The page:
Paul Krugman certainly deserves it for all the proper reasons, given his contributions to theories of global trade and economic geography. But I can’t help but think there’s also something to the fact that he’s had his head on straight about the current financial crisis since long before most people took it seriously.

You can read here his columns and blog, at the NY Times.

P.S. I am so going to his Nobel speech in December.

Categories: awards, politics

The Debates

12 October, 2008; 19:01 1 comment

Imagine for a moment the following:

You turn on the TV on a Sunday evening, to find a political debate. In a TV studio, there are two panel tables that face each other, and another small table between them and toward the back. At the right table sit three people: John McCain, Mitch McConnell, and John Boehner. At the left table sit Barack Obama, Nancy Pelosi, and Harry Reid. At the center table is Gwen Ifil, the moderator.

They are debating. They’re talking about tax policy, which happens to be the subject of this debate. Barack Obama speaks, for about a minute, then Gwen Ifil names John McCain’s name to speak next, and we hear his response. The two tables face each other, and the groups of three speak not only to each other, but to the things that the others are saying.

They go back and forth for 10 minutes, all on the subject of an equitable tax policy, particularly the burdens on students, the retired, the poor, and the unemployed. Whatever the original question was, it’s been forgotten — more important now is the particular point that the discussion has come to, and they go back and forth on that point of disagreement. Mostly, we hear from McCain and Obama, but from time to time we also hear from the congressional leaders. After about 10 minutes discussion, Gwen Ifil chimes in with another question. Not a new question, from a list of pre-approved topics. Rather, it’s more like an interview follow-up question — it’s one that she just proposed, based on the discussion, to help probe deeper. They continue on that for a while. There must be a clock, but we as the viewers aren’t keenly aware of it.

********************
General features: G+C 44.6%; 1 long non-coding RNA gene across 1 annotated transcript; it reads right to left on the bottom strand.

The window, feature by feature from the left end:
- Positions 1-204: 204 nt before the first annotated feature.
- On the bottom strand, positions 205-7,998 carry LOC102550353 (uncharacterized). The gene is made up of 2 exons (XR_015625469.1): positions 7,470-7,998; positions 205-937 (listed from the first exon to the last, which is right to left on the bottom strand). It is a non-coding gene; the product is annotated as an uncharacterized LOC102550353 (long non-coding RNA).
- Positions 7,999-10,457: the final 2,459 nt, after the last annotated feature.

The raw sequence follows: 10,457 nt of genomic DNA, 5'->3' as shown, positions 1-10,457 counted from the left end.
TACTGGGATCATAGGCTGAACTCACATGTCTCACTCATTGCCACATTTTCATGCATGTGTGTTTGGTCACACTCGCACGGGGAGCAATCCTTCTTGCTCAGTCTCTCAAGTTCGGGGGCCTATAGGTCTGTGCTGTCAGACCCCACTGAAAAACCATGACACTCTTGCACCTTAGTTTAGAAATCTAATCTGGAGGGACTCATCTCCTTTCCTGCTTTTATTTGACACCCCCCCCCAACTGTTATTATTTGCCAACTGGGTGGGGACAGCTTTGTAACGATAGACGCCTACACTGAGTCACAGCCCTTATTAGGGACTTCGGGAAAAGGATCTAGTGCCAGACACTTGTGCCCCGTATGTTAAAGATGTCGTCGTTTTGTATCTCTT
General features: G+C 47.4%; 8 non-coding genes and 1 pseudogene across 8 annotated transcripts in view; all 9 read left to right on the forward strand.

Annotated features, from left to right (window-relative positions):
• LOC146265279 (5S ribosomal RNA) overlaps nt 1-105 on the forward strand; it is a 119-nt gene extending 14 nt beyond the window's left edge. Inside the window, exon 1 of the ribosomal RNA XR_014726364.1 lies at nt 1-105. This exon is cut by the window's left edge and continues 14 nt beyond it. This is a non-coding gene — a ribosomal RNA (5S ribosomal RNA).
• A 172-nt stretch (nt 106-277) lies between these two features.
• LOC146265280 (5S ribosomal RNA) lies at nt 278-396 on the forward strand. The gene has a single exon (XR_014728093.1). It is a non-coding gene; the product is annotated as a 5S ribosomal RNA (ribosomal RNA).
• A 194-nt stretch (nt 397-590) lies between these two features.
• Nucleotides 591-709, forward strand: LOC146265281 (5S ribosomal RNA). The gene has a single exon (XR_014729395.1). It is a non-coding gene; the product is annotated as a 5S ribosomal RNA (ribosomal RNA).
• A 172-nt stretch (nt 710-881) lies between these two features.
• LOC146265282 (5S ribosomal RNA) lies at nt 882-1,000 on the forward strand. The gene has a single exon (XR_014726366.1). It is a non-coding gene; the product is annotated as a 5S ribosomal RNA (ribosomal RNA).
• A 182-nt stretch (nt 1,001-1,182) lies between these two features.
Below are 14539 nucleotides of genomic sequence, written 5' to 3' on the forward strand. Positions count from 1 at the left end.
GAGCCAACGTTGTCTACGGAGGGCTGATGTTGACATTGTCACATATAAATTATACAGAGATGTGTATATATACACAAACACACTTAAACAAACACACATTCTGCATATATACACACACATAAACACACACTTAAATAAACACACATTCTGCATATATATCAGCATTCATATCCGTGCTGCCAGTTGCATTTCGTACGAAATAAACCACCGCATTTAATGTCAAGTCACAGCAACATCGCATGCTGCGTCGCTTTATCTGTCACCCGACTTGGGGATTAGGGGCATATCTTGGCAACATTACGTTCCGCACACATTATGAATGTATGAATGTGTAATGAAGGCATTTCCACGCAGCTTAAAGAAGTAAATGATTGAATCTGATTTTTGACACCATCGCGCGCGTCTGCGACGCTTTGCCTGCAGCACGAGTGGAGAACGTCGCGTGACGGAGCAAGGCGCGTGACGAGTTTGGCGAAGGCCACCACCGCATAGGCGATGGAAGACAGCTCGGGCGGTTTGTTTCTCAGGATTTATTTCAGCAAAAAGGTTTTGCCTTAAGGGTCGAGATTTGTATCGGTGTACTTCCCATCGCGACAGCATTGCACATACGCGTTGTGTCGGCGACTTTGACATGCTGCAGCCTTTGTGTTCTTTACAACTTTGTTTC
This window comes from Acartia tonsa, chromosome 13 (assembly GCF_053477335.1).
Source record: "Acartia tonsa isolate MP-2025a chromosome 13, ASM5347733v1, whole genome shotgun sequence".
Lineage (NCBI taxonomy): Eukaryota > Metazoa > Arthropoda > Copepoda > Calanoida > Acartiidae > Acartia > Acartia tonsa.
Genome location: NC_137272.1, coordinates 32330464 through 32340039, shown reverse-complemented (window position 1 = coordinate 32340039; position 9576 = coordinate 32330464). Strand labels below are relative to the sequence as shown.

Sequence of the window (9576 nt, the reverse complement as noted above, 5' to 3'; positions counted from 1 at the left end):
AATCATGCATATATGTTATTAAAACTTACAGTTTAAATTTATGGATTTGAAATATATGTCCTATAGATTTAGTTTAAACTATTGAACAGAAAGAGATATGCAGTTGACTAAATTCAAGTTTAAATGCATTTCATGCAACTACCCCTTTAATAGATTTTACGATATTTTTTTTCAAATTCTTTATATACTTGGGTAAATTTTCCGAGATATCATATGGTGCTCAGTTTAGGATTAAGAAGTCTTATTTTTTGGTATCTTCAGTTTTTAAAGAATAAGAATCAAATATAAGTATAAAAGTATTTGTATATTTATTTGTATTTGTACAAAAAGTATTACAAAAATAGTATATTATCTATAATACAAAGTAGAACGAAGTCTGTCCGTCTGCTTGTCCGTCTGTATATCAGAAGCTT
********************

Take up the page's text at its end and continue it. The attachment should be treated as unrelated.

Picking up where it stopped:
This is what I’m watching right now — except that the people involved aren’t the ones I named above, but the equivalents in Swedish politics. The right table has the four leaders of the four governing coalition parties, and the left table has the three leaders from the main opposition. And I have to say, this is a debate.

Categories: politics, tv